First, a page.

“Before bed, I set up the coffee pot and prep the items for my lunch tote: utensils, water bottles, snacks, etc. When I’m ready for bed, I always open my Calm app and choose a sleep story. This has become a nighttime staple! In the mornings, I hydrate with water, a shot of apple cider vinegar, and do a foam rolling series on my yoga mat. I love to follow Lauren Roxburgh’s wake up routine! It’s a full-body energizer! As a teacher and instructor, my whole day is centered around others’ wants and needs, so these simple routines give me a double, daily dose of self-care and keep my body and mind balanced.”

—Justyne Mouning, high school teacher and fitness instructor, New Haven, CT

Connect over breakfast

“I’m a great believer in the power of breakfast, I set the table. That helps me sleep with the sense of completed necessary tasks, and in the morning, we can really sit down and eat together as a family. While it’s super early, it’s a lovely way to pause and spend time with one another before our days start in earnest.”

—Erika Clegg, agency co-founder, England, U.K.

Take 10 deep breaths of outside air

“Take 10 breaths of fresh air. I get out of bed and open a window for a few minutes, regardless of the weather. It gets rid of stale air and invites the day in.”

—Todd Garrett, marketing, Nashville, TN

Put your technology to bed

“I cherish my sleep rituals: First, I put my cellphone and technology to bed in the ‘think tank’ room, put on my gym clothes and best of all, read. Finally, I put on my mouth guard, plug my ears, mask my eyes, and I’m in heaven. I usually get about nine hours of sleep, and have trained my child to do the same. Even at 18-years-old, he still sleeps a solid eight hours. Now, back to sleeping with gym clothes: in the morning, while still in bed, I slowly perform stretches leading up to strength exercises. Then I slide out of bed and start the rest of my day.”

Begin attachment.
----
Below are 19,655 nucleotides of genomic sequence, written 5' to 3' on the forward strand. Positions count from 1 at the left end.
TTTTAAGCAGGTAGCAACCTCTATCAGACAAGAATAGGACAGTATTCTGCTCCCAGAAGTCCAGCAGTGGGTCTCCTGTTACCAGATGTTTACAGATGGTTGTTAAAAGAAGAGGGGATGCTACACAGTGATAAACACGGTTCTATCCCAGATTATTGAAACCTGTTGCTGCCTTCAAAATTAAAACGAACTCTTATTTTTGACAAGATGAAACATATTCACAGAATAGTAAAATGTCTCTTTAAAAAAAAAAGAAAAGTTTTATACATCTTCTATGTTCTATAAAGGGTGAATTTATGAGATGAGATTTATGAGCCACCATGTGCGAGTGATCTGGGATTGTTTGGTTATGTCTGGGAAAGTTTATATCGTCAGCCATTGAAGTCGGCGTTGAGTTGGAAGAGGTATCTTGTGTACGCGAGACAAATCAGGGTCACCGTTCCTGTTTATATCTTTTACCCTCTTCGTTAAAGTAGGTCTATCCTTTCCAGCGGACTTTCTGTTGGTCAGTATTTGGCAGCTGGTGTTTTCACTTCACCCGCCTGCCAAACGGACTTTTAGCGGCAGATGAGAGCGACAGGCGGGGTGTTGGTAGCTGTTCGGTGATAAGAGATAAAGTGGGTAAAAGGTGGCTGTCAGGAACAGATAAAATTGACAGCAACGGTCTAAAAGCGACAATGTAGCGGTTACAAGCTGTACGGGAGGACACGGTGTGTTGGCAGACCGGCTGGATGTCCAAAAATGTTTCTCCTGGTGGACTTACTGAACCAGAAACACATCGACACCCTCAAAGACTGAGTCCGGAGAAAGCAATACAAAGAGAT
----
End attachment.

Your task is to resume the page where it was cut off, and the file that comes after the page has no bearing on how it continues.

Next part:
—April Choi, real estate investor/coach, Decatur, GA

Use a mental thought-filing system

“I started this filing system to help me meditate almost 15 years ago. Whenever an idea or a thought would cross my mind, I’d categorize it as irrelevant (these are trashed); important (goes in a secondary folder); or urgent (filed according to their priority). Since then, every night before resting, I’d review my day, my chores for the following day, and start filing. This routine has helped me sleep better because I’m managing the effects of all my encounters and planning the next day’s activities. I wake up feeling relaxed, fresh, and ready to go!”

—Nadia Al Sheikh, founder, Singapore

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  • Marina Khidekel

    Chief Content Officer at Thrive

    Marina leads strategy, ideation and execution of Thrive's content company-wide, including cross-platform brand partnership and content marketing campaigns, curricula, and the voice of the Thrive platform. She's the author of Thrive's first book, Your Time to Thrive. In her role, Marina brings Thrive's audience actionable, science-backed tips for reducing stress and improving their physical and mental well-being, and shares those insights on panels and in national outlets like NBC's TODAY. Previously, Marina held senior editorial roles at Women's Health, Cosmopolitan, and Glamour, where she edited award-winning health and mental health features and spearheaded the campaigns and partnerships around them.